The double replacement reaction —
one of the classic types of chemical
reactions — involves combining two
ionic compounds in solution. The aqueous ions float around like atoms promenading at a square dance. Eventually,
the two cations do-si-do and replace
one another, making a solid, insoluble
salt in the process. In this case, we see
silver chloride solid “bow out” of solution, too insoluble and pooped to keep
dancing in aqueous solution.
These benefits alone are a great reason for students and scientists everywhere to begin communicating outside of their field.
Comics are my second language, but yours might be music, video,
or creative writing. It’s the process that matters, finding the most
important thread of the work and translating academic jargon —
which is certainly handy when speaking with peers! — into a different language that the general public can understand.
The final benefit of my work on the comic book was the
unexpectedly kind outpouring of support during my Kickstarter
campaign. I did a crowdfunding drive to introduce the comic
book to the world, and over 500 people funded the first printing
in exchange for one of the first copies. The messages and e-mails
from fans were moving; many backers are parents who want
to read the book with their STEM-inclined daughter, and some
are children of engineers who never really could talk with Mom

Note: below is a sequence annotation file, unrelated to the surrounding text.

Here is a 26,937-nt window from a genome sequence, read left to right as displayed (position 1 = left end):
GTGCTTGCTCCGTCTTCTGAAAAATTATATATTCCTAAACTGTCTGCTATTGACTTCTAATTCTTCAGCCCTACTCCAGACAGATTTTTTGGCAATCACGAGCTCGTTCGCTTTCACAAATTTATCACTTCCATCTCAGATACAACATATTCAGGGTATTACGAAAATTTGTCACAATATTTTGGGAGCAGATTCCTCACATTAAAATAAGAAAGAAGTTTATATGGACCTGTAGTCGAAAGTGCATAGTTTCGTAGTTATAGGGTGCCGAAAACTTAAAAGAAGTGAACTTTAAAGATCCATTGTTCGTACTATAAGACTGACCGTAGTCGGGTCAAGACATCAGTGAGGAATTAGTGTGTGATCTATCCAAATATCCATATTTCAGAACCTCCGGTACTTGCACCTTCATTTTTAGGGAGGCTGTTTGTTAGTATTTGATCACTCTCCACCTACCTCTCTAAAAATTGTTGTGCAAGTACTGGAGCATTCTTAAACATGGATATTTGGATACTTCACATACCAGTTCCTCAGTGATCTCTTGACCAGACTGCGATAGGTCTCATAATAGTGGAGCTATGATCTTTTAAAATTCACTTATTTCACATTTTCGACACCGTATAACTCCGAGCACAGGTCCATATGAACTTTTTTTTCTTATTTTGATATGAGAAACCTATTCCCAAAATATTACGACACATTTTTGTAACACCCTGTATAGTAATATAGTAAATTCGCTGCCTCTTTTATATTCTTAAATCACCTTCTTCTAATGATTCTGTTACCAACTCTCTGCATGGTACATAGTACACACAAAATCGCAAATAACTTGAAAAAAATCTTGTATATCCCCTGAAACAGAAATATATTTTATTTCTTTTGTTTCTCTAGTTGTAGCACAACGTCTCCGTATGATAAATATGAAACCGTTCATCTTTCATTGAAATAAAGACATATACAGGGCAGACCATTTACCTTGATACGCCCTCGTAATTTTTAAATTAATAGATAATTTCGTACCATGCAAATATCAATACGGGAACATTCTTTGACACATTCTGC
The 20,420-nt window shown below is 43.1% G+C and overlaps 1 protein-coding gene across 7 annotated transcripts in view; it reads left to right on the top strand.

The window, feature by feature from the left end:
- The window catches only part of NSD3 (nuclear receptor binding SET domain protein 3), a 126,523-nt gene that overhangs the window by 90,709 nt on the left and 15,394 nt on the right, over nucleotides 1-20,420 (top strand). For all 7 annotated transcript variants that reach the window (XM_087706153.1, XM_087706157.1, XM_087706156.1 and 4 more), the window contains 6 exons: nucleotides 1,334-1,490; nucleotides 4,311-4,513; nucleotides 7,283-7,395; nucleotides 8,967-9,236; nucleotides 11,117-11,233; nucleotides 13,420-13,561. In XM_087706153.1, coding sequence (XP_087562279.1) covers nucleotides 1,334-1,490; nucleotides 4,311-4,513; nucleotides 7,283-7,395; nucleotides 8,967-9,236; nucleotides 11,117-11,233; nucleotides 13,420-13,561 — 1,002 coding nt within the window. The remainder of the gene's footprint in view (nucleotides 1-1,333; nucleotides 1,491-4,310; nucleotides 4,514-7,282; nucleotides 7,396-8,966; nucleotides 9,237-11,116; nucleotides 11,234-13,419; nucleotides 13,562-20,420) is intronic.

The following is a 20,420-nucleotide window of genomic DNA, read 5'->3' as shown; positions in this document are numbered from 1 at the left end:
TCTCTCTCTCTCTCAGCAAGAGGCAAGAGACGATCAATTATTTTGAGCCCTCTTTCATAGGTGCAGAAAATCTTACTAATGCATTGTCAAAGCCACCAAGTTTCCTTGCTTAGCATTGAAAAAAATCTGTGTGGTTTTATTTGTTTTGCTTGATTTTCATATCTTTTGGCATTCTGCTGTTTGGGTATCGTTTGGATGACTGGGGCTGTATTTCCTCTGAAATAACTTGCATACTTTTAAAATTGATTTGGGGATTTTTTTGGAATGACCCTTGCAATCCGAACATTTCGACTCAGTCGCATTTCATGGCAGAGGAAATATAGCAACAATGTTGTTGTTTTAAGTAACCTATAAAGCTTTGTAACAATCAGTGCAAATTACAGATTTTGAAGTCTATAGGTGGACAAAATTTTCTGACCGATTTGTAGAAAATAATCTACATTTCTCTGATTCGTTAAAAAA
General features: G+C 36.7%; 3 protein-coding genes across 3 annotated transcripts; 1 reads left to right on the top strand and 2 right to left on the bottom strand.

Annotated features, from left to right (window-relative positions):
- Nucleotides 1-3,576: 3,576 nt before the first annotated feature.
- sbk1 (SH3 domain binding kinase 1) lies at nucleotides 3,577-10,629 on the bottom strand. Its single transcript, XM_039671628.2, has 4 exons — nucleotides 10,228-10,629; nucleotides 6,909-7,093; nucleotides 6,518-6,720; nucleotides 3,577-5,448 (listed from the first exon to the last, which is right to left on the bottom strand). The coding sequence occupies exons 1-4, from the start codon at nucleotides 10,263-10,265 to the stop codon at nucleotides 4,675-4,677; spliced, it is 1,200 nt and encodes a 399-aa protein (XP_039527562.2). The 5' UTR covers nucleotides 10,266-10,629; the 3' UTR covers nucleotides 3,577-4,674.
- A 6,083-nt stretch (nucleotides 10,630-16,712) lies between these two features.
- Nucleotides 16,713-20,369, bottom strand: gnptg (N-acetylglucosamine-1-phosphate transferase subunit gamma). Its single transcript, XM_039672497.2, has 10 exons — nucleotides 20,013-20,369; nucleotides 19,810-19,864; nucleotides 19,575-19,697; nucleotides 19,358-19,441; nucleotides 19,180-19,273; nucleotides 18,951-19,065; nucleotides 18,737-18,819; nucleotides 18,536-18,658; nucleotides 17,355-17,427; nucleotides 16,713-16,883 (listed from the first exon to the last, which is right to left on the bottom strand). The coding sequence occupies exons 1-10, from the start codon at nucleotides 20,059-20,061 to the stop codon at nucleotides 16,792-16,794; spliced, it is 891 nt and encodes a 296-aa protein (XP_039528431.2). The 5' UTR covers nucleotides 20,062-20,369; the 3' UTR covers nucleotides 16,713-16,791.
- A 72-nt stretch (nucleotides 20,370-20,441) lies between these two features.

about what she does all day. I’m thrilled that the comic is becom-
ing a way to start a conversation between people who already
want to talk about science but don’t know how to start. In addi-
tion, during the 2015–2016 academic year, each issue of inChem-
istry magazine is featuring “Mind Over Matter”, a cartoon I’ve
drawn exclusively for the magazine.
The big picture
Ultimately, Atomic Size Matters
emphasizes the joy of doing
science for discovery’s sake. My
graduate studies aren’t going
to build any high-capacity cell
phone batteries, or much-needed
solar panels. Even so, I get excited
about fundamental science
because it opens the door to
these possibilities and more
future technologies that haven’t
been imagined yet.
Over the past five years, I’ve
learned that uncovering new truths
about the universe is its own reward.
As chemists, we already know the
value of doing great science, but
we have a long way to go to get the
public as excited about chemistry
as we are.
Veronica Berns earned
her Ph.D. at the
University of Wisconsin –
Madison in 2014, and
now works as an
at Honeywell UOP. When she’s not in the
lab, she’s drawing comics that connect
non-scientists to current topics in